To better understand the many layers of planning for the digital humanities, our instructors debuted a game that they were working on. Enter dhQuest!  Modeled after D&D (I’m told), our class played a game with challenging quests that included finding time, funding, staffing power, institutional support, credibility, and networks. We couldn’t win the game unless we had a bank with all of these resources. It’s a fun game that increased my understanding but the real-life tasks are daunting!

Class pres on dhQuest
Models for DH at Liberal Arts Colleges class presenting at DHSI 2015 #dhsi #lacdh

                                  

DH Elevator Pitch

One of our assignments was to build on our plans for a DH model by creating a pitch to prioritize what our institution needed most to get a program off the ground. How can keywords and humor explain what we want to do and get buy-in? Enter the DH Elevator Pitch, a project made during the institute (with permission) on code from Andrew Pilsch’s interdisciplinary major generator. Text by Julie Kane & Laura McGrath. Hacks by Alicia Peaker & Lauren Nicholas. Web magic by Greg Lord. Instructors: Angel Nieves (Hamilton College), Janet Simons (Hamilton College) Guest Instructor: Jacob Heil (Five Colleges of Ohio). Participants: Angie Beiriger (Reed College), Elspeth Brown (University of Toronto), Sonia Chaidez (Whittier College), Katie Gibson (Miami University (Ohio)), Meredith Goldsmith (Ursinus College), Melanie Hardbattle (Simon Fraser University), Katie Holt (College of Wooster), Julie Kane (Sweet Briar), Juliette Levy (University of California, Riverside), Trina Marmarelli (Reed College), Jamie McDaniel (Pittsburg State University), Laura McGrath (Calvin College), Megan McNames (Ball State University), Lauren Nicholas (Moravian College), Sarah Parsons (York University), Alicia Peaker (Middlebury College), Thy Phu (University of Toronto), Andrew Prellwitz (Ripon College), Jenny Presnell (Miami University (Ohio)), Erica Yozell (Moravian College)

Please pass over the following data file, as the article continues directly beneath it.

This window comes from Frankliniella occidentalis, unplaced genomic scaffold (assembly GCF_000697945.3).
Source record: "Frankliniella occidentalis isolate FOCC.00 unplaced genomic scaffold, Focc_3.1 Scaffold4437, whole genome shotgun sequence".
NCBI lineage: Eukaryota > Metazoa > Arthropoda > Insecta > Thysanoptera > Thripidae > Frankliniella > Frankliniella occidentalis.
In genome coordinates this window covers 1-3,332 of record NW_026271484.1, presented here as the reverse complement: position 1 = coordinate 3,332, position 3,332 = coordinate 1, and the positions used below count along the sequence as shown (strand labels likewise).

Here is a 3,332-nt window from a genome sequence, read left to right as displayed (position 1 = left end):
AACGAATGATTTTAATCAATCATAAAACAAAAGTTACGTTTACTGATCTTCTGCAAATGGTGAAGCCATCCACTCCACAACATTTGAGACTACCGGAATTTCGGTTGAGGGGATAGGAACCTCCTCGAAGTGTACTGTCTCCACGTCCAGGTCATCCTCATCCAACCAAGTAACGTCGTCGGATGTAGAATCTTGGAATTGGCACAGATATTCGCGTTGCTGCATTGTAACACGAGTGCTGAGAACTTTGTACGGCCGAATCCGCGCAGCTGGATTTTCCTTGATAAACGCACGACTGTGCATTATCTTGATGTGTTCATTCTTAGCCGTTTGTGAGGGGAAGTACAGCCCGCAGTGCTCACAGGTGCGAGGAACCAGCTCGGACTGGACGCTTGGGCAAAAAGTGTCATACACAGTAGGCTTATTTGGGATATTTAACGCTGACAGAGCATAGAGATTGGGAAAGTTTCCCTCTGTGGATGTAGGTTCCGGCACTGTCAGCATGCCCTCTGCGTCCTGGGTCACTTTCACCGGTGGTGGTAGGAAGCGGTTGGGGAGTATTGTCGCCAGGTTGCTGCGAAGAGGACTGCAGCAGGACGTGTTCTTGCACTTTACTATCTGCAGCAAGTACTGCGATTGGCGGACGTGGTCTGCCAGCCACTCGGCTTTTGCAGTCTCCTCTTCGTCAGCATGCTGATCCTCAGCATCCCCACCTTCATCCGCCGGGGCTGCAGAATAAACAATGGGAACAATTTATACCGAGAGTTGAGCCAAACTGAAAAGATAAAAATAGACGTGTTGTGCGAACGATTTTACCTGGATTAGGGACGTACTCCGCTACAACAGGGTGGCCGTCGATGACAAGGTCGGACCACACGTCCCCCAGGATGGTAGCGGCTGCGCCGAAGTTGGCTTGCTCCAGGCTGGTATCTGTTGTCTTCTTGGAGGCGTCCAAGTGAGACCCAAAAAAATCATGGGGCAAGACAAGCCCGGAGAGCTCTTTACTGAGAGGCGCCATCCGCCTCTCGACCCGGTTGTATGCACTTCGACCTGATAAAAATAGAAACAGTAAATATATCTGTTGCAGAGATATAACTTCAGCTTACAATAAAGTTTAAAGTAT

DH Elevator Pitch

DH at Whittier?

The digital humanities is a dynamic field in higher education. Over the last couple of years I’ve been racing to catch up–or to even try to wrap my head around it. What does the digital humanities look like at a small liberal arts college? What should it look like at Whittier? How do we capture the visible evidence of invisible learning? I see now that I’ve been surrounded by answers. It’s about faculty-student collaboration on research projects. It’s about teaming up with community-based partners to design assignments that will increase knowledge. It’s about engaging students in digital scholarship and asking them to think critically about their roles as global citizens. It’s about opening up opportunities for faculty and students to use tech-fueled practice to explore traditional modes of scholarship. It’s what DigLibArts is doing and is trying to do better. It’s a model that we are shaping, steering, and now sharing with a growing number of networks who seek similar goals.

As we move into a new academic year and stay focused on our mission, we will continue to offer small grants to faculty, librarians and academic staff to develop pedagogy and research-based projects. We will continue to invite guest speakers to bring fresh, new perspectives on teaching and learning.  We will be teaming up with campus partners to create workshops that promote interdisciplinarity and digital literacy. There will be challenges but having a model in place will help with the way we steer our ship called DigLibArts–aka the “digi-lab!”


Sonia Chaidez is the Instructional Media Designer and Co-Coordinator of Whittier’s Digital Liberal Arts Center (DigLibArts); a collaborative initiative to enhance the liberal arts at Whittier College by empowering faculty, staff, librarians, and students to make full and better use of the digital technologies that are reshaping pedagogical approaches and transforming research throughout the liberal arts.